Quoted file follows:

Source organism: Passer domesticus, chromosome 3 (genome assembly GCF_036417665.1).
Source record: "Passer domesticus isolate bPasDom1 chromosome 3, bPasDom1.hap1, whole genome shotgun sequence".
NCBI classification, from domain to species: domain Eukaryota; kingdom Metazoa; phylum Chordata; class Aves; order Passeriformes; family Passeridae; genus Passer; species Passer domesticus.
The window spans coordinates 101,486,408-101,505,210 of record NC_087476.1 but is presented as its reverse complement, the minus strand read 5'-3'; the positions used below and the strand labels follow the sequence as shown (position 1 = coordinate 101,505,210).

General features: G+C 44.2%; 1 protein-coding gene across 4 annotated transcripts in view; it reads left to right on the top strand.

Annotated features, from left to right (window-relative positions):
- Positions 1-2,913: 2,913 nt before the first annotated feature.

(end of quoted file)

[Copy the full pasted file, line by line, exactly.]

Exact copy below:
Source organism: Passer domesticus, chromosome 3 (genome assembly GCF_036417665.1).
Source record: "Passer domesticus isolate bPasDom1 chromosome 3, bPasDom1.hap1, whole genome shotgun sequence".
NCBI classification, from domain to species: domain Eukaryota; kingdom Metazoa; phylum Chordata; class Aves; order Passeriformes; family Passeridae; genus Passer; species Passer domesticus.
The window spans coordinates 101,486,408-101,505,210 of record NC_087476.1 but is presented as its reverse complement, the minus strand read 5'-3'; the positions used below and the strand labels follow the sequence as shown (position 1 = coordinate 101,505,210).

General features: G+C 44.2%; 1 protein-coding gene across 4 annotated transcripts in view; it reads left to right on the top strand.

Annotated features, from left to right (window-relative positions):
- Positions 1-2,913: 2,913 nt before the first annotated feature.